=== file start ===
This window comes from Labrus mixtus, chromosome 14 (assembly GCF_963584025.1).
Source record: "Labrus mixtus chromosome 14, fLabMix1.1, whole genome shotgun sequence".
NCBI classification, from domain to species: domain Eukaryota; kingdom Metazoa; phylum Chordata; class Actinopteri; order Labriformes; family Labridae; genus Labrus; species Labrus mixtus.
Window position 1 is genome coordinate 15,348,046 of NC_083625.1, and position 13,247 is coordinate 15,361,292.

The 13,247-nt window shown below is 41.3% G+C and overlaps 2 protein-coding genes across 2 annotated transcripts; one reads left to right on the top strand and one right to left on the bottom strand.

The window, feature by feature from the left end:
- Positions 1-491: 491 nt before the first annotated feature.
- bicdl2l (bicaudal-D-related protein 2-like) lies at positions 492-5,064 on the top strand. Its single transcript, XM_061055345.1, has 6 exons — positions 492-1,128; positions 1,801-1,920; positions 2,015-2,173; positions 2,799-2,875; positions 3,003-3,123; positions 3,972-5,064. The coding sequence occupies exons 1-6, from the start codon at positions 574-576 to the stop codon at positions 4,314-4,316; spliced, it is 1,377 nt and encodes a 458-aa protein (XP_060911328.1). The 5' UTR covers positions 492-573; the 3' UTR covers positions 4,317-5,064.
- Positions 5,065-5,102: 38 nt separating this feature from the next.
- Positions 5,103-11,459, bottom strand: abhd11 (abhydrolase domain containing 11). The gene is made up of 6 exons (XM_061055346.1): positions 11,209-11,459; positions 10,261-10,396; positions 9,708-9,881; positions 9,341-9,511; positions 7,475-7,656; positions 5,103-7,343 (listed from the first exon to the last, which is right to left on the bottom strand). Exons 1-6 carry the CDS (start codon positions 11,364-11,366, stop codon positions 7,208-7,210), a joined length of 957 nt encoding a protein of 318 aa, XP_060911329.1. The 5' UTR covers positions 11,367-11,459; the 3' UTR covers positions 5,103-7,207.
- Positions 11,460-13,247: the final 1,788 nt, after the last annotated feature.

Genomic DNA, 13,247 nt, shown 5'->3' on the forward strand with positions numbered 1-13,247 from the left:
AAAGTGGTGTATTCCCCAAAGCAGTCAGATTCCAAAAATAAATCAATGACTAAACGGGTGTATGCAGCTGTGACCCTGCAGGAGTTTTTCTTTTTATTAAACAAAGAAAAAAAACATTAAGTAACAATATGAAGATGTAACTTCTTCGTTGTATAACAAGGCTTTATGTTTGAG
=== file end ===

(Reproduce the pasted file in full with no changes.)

This window comes from Labrus mixtus, chromosome 14 (assembly GCF_963584025.1).
Source record: "Labrus mixtus chromosome 14, fLabMix1.1, whole genome shotgun sequence".
NCBI classification, from domain to species: domain Eukaryota; kingdom Metazoa; phylum Chordata; class Actinopteri; order Labriformes; family Labridae; genus Labrus; species Labrus mixtus.
Window position 1 is genome coordinate 15,348,046 of NC_083625.1, and position 13,247 is coordinate 15,361,292.

The 13,247-nt window shown below is 41.3% G+C and overlaps 2 protein-coding genes across 2 annotated transcripts; one reads left to right on the top strand and one right to left on the bottom strand.

The window, feature by feature from the left end:
- Positions 1-491: 491 nt before the first annotated feature.
- bicdl2l (bicaudal-D-related protein 2-like) lies at positions 492-5,064 on the top strand. Its single transcript, XM_061055345.1, has 6 exons — positions 492-1,128; positions 1,801-1,920; positions 2,015-2,173; positions 2,799-2,875; positions 3,003-3,123; positions 3,972-5,064. The coding sequence occupies exons 1-6, from the start codon at positions 574-576 to the stop codon at positions 4,314-4,316; spliced, it is 1,377 nt and encodes a 458-aa protein (XP_060911328.1). The 5' UTR covers positions 492-573; the 3' UTR covers positions 4,317-5,064.
- Positions 5,065-5,102: 38 nt separating this feature from the next.
- Positions 5,103-11,459, bottom strand: abhd11 (abhydrolase domain containing 11). The gene is made up of 6 exons (XM_061055346.1): positions 11,209-11,459; positions 10,261-10,396; positions 9,708-9,881; positions 9,341-9,511; positions 7,475-7,656; positions 5,103-7,343 (listed from the first exon to the last, which is right to left on the bottom strand). Exons 1-6 carry the CDS (start codon positions 11,364-11,366, stop codon positions 7,208-7,210), a joined length of 957 nt encoding a protein of 318 aa, XP_060911329.1. The 5' UTR covers positions 11,367-11,459; the 3' UTR covers positions 5,103-7,207.
- Positions 11,460-13,247: the final 1,788 nt, after the last annotated feature.

Genomic DNA, 13,247 nt, shown 5'->3' on the forward strand with positions numbered 1-13,247 from the left:
AAAGTGGTGTATTCCCCAAAGCAGTCAGATTCCAAAAATAAATCAATGACTAAACGGGTGTATGCAGCTGTGACCCTGCAGGAGTTTTTCTTTTTATTAAACAAAGAAAAAAAACATTAAGTAACAATATGAAGATGTAACTTCTTCGTTGTATAACAAGGCTTTATGTTTGAG